Walt Whitman: Poems

Drum Taps: The Mother of All

Pensive, on her dead gazing, I heard the Mother of all,

Desperate, on the torn bodies, on the forms covering the battlefields,


As she called to her earth with mournful voice while she stalked.

"Absorb them well, O my earth!" she cried--"I charge you, lose not my sons!

lose not an atom;

And you, streams, absorb them well, taking their dear blood;

And you local spots, and you airs that swim above lightly,

And all you essences of soil and growth--and you, O my rivers' depths;

And you mountain-sides--and the woods where my dear children's blood,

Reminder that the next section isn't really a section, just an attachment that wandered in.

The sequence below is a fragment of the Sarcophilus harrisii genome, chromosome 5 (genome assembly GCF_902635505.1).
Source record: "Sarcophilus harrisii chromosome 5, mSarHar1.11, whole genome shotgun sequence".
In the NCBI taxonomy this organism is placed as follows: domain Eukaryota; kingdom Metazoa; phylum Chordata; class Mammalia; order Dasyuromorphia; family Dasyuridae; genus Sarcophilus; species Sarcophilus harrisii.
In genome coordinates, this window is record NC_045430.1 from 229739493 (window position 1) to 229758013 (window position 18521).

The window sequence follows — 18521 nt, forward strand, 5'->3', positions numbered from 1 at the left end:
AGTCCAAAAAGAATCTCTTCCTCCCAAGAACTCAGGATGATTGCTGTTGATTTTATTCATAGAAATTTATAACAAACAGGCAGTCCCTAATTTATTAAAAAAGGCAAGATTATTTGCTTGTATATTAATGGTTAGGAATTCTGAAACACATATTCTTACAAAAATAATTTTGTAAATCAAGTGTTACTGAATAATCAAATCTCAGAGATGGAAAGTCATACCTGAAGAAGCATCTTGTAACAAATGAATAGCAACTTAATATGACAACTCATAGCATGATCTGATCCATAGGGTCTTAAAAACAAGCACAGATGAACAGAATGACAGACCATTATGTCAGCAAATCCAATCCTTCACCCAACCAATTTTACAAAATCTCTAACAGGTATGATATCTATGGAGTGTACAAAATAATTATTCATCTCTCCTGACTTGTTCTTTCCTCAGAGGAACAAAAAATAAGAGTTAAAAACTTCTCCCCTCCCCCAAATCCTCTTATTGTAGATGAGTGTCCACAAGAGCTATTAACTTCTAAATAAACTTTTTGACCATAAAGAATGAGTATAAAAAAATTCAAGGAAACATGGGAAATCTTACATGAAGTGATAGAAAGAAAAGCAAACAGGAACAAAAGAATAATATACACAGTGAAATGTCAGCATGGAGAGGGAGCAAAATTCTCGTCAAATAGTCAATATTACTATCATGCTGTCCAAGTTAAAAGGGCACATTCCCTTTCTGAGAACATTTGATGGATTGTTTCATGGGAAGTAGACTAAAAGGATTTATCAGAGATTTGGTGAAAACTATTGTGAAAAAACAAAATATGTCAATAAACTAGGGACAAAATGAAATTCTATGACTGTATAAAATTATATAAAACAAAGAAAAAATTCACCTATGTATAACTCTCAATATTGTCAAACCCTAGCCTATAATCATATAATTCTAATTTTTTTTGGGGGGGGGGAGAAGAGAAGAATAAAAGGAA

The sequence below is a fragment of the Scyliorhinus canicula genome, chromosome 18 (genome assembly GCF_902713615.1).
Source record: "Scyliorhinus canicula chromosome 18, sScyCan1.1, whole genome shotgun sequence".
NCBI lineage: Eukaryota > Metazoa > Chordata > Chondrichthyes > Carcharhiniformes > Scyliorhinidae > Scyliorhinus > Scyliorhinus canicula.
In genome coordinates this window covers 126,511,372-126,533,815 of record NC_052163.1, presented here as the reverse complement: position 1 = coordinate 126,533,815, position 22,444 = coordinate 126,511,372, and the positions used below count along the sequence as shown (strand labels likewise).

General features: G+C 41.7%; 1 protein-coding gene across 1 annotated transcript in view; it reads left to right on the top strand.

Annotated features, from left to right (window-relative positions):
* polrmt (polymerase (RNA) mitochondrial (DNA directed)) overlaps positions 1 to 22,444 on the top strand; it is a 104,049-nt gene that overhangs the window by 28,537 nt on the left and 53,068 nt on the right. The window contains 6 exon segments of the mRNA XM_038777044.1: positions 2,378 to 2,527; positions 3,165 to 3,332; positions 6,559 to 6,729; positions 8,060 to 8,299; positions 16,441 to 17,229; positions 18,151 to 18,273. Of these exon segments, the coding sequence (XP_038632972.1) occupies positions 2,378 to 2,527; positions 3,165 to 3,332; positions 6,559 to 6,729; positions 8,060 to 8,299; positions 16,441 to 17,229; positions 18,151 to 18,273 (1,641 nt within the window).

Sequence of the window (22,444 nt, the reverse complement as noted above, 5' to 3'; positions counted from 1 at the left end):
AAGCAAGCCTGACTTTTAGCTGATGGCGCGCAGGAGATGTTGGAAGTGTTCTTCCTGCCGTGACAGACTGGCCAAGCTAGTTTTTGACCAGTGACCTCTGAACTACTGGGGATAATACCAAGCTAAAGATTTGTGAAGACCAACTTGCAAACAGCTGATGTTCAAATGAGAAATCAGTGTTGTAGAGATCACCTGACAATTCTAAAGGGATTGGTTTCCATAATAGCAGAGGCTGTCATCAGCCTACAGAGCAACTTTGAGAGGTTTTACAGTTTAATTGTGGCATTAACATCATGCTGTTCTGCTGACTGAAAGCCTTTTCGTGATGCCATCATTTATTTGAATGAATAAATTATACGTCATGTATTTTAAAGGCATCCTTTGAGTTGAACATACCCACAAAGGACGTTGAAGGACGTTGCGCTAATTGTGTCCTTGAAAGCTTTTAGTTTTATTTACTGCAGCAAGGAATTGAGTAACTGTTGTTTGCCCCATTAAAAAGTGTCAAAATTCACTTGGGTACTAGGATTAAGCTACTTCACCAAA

trickling, reddened;

And you trees, down in your roots, to bequeath to all future trees,

My dead absorb--my young men's beautiful bodies absorb--and their precious,

precious, precious blood;

Which, holding in trust for me, faithfully back again give me, many a year


In unseen essence and odour of surface and grass, centuries hence;

In blowing airs from the fields, back again give me my darlings--give my

immortal heroes;

Exhale me them centuries hence--breathe me their breath--let not an atom be


O years and graves! O air and soil! O my dead, an aroma sweet!

Exhale them, perennial, sweet death, years, centuries hence."